Window tint comes in handy whether we need protection from UV rays, glare, or unwanted attention. Like most things, however, it too has an expiration date.
Over time, old tint will start to exhibit bubbles due to failing adhesive or discolouration due to the breakdown of non-metallic dyes that protect from UV rays. Either way, once the tint film has lost its properties, it’s time to replace it.
Here’s how to do it without making a mess of it or damaging your car windows.
Removing window tint glue using heat
Using heat is the most professional and least messy way to remove window tint and the adhesive that remains behind it. There are a few different ways to utilize heat for window tint removal.
Steam is by far the most effective way of removing window tint. All you need is a fabric steamer you can buy at most department stores and an adhesive remover.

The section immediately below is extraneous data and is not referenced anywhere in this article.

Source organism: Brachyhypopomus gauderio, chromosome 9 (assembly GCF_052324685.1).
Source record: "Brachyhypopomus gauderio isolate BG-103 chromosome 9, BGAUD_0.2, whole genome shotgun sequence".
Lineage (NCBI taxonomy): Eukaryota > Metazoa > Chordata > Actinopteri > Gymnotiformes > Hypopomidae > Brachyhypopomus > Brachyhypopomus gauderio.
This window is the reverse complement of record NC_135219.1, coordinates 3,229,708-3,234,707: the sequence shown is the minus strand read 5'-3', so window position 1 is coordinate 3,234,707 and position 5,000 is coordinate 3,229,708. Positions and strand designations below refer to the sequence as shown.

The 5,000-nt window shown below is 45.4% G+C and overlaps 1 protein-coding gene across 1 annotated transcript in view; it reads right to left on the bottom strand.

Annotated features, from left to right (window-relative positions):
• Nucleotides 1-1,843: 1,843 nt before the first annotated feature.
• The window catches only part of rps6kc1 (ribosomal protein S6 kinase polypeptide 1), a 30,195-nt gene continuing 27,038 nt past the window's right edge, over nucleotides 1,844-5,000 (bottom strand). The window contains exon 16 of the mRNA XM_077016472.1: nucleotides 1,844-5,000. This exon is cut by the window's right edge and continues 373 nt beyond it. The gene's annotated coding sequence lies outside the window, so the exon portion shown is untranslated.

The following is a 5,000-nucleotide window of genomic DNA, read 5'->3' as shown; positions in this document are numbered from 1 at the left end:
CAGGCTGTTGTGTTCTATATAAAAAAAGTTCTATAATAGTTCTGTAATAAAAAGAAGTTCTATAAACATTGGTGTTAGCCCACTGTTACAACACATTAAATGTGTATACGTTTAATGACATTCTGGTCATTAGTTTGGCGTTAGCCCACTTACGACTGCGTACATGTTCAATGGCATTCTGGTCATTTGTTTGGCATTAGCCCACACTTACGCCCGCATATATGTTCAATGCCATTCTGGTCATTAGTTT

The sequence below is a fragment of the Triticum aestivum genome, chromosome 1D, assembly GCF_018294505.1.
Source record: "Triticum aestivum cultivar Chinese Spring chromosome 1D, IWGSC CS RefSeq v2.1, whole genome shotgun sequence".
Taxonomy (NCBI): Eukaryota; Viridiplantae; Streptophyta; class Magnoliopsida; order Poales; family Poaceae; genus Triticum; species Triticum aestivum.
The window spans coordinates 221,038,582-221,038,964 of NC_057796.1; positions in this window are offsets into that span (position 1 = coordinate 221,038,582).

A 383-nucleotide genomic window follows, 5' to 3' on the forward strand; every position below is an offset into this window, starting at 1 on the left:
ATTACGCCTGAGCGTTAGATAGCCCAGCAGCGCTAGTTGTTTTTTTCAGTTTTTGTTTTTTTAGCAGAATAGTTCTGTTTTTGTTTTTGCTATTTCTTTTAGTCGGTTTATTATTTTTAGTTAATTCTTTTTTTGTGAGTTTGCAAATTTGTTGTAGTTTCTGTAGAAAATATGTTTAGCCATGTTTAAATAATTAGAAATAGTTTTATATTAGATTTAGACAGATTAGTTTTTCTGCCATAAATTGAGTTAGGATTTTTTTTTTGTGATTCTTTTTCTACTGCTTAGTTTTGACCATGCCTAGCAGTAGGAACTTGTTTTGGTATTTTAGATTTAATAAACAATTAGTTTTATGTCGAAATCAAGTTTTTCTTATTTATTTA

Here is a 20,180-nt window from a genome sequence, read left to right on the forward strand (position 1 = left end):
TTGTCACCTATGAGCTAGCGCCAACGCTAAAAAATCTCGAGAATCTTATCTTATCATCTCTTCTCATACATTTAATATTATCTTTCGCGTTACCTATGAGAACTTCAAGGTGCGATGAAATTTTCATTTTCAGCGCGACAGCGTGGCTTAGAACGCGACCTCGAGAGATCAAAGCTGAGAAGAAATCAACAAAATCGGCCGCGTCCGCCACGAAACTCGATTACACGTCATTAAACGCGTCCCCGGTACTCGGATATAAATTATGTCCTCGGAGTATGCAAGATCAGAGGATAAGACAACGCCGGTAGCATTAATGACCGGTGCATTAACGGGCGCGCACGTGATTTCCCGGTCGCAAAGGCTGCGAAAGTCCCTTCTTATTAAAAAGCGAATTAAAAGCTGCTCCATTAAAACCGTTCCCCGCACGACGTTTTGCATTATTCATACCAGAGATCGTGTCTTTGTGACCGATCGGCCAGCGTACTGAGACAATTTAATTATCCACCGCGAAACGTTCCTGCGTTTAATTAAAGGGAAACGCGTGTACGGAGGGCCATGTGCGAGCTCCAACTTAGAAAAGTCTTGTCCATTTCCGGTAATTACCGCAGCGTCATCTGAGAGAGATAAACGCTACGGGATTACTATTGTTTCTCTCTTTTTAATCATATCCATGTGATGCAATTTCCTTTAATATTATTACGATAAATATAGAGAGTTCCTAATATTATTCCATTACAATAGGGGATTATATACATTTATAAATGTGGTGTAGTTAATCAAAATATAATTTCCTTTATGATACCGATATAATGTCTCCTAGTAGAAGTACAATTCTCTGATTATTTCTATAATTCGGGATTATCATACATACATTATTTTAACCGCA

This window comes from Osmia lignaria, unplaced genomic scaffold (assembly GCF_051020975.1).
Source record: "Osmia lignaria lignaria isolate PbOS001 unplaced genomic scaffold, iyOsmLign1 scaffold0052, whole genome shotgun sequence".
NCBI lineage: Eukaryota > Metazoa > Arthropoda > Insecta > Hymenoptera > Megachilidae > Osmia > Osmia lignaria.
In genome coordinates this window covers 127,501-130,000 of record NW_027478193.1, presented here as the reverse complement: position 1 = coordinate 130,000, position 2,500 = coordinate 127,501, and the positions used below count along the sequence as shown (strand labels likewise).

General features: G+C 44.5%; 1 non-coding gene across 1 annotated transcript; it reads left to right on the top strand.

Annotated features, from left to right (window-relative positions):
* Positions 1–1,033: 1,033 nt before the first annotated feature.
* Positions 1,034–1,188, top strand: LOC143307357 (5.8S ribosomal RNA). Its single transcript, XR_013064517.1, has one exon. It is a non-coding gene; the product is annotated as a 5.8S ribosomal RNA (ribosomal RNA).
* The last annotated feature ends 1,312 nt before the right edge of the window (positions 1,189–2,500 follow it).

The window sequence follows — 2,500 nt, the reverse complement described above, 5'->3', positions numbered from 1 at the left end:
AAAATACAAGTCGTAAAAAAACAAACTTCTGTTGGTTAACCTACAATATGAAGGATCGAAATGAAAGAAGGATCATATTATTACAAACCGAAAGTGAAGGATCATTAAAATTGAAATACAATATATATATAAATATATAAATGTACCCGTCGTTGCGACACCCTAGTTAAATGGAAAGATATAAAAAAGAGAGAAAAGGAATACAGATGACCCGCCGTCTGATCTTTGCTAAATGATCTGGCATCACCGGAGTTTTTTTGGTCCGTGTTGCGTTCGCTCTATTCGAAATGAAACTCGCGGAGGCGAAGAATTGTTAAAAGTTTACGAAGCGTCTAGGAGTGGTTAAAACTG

Start by steaming the entire surface of the window for a couple of minutes to let the glue separate itself from it. Use a sharp blade (razor-blade works best) to separate the edge of the film and proceed to steam the area you’ll be removing first. Slowly work your way across the window towards the opposite edge until all of the film has been peeled.
The tint film will leave behind some glue, but the longer you steam it and the slower you separate it, the less glue will remain on the glass.
To remove the leftover adhesive, use isopropyl alcohol mixed with water in a 1:4 ratio. Simply spray it on the glass using a spray bottle and let it sit for a while.
Lastly, remove the adhesive with a sharp blade and clean the window using a towel.
- Quick and clean
- Leaves very little glue residue on the glass
- You could burn your hands if not careful
- Escaped steam can soften the glue of your headliner, potentially ruining it.
Hairdryer or heat gun removal
Similar to using a steamer, one can also remove window tint by using a common hairdryer or, even better, a heat gun.